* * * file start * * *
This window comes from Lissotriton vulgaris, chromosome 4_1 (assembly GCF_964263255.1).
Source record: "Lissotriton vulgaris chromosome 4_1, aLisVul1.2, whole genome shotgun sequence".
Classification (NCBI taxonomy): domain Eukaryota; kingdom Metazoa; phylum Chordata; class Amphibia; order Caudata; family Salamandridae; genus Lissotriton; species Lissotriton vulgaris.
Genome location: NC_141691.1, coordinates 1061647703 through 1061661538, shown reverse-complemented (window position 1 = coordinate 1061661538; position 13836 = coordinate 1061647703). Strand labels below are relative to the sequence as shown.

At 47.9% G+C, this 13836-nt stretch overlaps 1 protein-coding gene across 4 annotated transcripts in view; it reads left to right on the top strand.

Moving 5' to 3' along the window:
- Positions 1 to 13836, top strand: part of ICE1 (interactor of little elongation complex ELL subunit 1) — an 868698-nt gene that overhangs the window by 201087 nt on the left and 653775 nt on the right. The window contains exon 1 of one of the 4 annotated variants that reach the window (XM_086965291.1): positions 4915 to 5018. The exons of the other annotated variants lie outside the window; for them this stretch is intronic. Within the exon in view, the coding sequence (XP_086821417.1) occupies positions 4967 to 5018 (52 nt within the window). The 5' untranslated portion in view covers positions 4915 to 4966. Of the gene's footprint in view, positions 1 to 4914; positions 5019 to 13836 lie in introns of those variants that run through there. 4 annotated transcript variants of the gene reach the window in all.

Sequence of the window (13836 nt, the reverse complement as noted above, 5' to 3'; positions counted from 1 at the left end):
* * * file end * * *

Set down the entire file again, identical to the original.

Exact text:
This window comes from Lissotriton vulgaris, chromosome 4_1 (assembly GCF_964263255.1).
Source record: "Lissotriton vulgaris chromosome 4_1, aLisVul1.2, whole genome shotgun sequence".
Classification (NCBI taxonomy): domain Eukaryota; kingdom Metazoa; phylum Chordata; class Amphibia; order Caudata; family Salamandridae; genus Lissotriton; species Lissotriton vulgaris.
Genome location: NC_141691.1, coordinates 1061647703 through 1061661538, shown reverse-complemented (window position 1 = coordinate 1061661538; position 13836 = coordinate 1061647703). Strand labels below are relative to the sequence as shown.

At 47.9% G+C, this 13836-nt stretch overlaps 1 protein-coding gene across 4 annotated transcripts in view; it reads left to right on the top strand.

Moving 5' to 3' along the window:
- Positions 1 to 13836, top strand: part of ICE1 (interactor of little elongation complex ELL subunit 1) — an 868698-nt gene that overhangs the window by 201087 nt on the left and 653775 nt on the right. The window contains exon 1 of one of the 4 annotated variants that reach the window (XM_086965291.1): positions 4915 to 5018. The exons of the other annotated variants lie outside the window; for them this stretch is intronic. Within the exon in view, the coding sequence (XP_086821417.1) occupies positions 4967 to 5018 (52 nt within the window). The 5' untranslated portion in view covers positions 4915 to 4966. Of the gene's footprint in view, positions 1 to 4914; positions 5019 to 13836 lie in introns of those variants that run through there. 4 annotated transcript variants of the gene reach the window in all.

Sequence of the window (13836 nt, the reverse complement as noted above, 5' to 3'; positions counted from 1 at the left end):